Cancer Institute A national cancer institute
designated cancer center

Christopher H. Contag

Publication Details

  • Gene silencing following siRNA delivery to skin via coated steel microneedles: In vitro and in vivo proof-of-concept JOURNAL OF CONTROLLED RELEASE Chong, R. H., Gonzalez-Gonzalez, E., Lara, M. F., Speaker, T. J., Contag, C. H., Kaspar, R. L., Coulman, S. A., Hargest, R., Birchall, J. C. 2013; 166 (3): 211-219

    Abstract:

    The development of siRNA-based gene silencing therapies has significant potential for effectively treating debilitating genetic, hyper-proliferative or malignant skin conditions caused by aberrant gene expression. To be efficacious and widely accepted by physicians and patients, therapeutic siRNAs must access the viable skin layers in a stable and functional form, preferably without painful administration. In this study we explore the use of minimally-invasive steel microneedle devices to effectively deliver siRNA into skin. A simple, yet precise microneedle coating method permitted reproducible loading of siRNA onto individual microneedles. Following recovery from the microneedle surface, lamin A/C siRNA retained full activity, as demonstrated by significant reduction in lamin A/C mRNA levels and reduced lamin A/C protein in HaCaT keratinocyte cells. However, lamin A/C siRNA pre-complexed with a commercial lipid-based transfection reagent (siRNA lipoplex) was less functional following microneedle coating. As Accell-modified "self-delivery" siRNA targeted against CD44 also retained functionality after microneedle coating, this form of siRNA was used in subsequent in vivo studies, where gene silencing was determined in a transgenic reporter mouse skin model. Self-delivery siRNA targeting the reporter (luciferase/GFP) gene was coated onto microneedles and delivered to mouse footpad. Quantification of reporter mRNA and intravital imaging of reporter expression in the outer skin layers confirmed functional in vivo gene silencing following microneedle delivery of siRNA. The use of coated metal microneedles represents a new, simple, minimally-invasive, patient-friendly and potentially self-administrable method for the delivery of therapeutic nucleic acids to the skin.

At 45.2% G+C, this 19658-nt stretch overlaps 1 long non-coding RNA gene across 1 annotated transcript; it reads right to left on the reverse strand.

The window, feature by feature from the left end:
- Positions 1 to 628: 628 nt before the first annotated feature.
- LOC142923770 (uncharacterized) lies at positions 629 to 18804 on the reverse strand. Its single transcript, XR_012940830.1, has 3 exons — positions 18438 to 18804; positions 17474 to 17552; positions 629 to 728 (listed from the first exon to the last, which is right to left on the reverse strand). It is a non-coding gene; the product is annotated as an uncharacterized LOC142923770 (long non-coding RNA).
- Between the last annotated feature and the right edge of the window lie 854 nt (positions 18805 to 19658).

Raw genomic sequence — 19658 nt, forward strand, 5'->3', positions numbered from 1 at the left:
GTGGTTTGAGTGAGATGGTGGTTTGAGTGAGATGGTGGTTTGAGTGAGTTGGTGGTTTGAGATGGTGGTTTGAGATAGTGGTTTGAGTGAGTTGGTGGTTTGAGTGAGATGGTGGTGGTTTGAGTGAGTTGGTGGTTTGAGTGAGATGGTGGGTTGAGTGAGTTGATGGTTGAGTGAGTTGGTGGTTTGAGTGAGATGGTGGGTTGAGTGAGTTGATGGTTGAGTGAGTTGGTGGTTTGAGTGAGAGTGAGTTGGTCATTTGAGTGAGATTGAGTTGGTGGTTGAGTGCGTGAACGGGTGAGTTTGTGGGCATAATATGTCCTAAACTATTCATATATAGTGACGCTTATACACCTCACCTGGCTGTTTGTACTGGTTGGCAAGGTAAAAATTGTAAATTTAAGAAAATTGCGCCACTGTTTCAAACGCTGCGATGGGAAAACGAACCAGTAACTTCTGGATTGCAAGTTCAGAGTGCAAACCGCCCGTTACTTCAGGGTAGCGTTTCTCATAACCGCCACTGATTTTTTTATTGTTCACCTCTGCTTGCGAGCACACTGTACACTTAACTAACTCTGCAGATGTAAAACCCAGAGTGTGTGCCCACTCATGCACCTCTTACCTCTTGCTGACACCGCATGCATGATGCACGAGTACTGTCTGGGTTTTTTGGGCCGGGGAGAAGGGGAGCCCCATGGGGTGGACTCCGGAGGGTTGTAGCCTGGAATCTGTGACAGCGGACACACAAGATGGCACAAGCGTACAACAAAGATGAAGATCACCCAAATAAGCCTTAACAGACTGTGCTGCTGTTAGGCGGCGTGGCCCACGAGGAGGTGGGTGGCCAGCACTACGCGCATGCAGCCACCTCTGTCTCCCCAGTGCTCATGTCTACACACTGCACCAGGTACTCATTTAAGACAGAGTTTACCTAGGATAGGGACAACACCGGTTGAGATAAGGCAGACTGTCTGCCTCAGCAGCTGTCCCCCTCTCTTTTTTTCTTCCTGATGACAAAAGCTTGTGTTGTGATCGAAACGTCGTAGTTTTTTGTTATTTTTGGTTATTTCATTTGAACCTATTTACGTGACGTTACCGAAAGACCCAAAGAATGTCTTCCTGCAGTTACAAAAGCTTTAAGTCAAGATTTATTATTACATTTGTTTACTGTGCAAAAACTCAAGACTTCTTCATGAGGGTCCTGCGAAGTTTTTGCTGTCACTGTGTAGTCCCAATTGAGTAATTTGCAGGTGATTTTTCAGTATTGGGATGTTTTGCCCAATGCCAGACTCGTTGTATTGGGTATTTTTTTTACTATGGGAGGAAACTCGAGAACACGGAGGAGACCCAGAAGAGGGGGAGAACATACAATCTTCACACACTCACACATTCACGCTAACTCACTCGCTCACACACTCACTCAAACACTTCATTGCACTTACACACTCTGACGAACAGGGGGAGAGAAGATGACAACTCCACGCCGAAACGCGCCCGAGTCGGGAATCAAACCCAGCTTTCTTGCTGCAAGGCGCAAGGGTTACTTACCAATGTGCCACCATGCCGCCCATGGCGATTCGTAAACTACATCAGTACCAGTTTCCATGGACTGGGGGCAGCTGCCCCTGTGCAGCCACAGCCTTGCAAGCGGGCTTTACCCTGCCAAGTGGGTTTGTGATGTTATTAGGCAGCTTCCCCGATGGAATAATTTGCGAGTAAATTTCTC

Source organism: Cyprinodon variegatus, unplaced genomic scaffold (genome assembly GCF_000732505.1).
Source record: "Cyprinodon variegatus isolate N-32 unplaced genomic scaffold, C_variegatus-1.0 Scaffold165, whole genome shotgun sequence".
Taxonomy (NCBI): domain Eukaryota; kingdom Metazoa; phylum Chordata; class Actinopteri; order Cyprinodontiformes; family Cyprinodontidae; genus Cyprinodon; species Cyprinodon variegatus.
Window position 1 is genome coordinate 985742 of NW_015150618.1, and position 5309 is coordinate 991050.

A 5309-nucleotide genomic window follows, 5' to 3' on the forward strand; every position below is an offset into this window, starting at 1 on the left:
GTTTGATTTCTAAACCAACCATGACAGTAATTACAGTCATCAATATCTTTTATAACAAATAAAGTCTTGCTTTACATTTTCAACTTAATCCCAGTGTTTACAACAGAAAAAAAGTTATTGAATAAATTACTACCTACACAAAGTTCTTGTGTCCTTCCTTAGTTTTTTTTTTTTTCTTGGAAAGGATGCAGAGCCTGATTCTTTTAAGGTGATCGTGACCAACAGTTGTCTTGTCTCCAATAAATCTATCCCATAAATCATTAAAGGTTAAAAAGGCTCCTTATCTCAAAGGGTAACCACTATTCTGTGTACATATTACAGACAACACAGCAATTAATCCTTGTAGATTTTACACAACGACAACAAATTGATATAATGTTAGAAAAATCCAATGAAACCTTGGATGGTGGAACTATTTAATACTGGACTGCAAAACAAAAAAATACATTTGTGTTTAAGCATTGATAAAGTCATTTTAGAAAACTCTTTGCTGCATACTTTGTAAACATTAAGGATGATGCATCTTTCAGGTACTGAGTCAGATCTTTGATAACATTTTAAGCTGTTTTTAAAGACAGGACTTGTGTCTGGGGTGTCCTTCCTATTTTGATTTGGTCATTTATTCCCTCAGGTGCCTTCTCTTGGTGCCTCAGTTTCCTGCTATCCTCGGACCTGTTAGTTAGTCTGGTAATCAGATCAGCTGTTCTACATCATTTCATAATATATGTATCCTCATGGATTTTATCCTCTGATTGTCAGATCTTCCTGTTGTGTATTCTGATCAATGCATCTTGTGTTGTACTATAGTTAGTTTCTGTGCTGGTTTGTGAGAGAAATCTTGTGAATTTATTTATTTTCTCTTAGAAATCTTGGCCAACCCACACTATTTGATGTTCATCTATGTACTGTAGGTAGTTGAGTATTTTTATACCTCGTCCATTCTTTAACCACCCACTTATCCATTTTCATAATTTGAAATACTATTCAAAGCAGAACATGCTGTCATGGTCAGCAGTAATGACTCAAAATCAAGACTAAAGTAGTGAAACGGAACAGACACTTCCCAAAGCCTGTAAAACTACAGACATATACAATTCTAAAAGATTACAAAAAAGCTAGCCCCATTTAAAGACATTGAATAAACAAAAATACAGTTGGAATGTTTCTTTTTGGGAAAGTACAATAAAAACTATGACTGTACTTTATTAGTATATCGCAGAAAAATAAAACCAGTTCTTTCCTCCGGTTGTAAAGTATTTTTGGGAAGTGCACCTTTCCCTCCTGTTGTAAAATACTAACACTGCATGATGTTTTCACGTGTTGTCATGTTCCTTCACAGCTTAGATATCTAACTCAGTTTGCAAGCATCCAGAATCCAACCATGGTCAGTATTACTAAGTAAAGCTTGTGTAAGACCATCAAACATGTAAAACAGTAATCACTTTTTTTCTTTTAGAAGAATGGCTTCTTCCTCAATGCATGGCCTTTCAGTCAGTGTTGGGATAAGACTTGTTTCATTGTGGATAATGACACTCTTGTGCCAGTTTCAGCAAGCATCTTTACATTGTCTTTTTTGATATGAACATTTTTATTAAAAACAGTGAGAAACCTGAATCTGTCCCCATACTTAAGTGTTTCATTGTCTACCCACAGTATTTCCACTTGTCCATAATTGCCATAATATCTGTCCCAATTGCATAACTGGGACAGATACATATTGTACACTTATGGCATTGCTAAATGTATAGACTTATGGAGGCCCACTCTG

View details for DOI 10.1016/j.jconrel.2012.12.030

    View details for Web of Science ID 000316676900003

    View details for PubMedID 23313112

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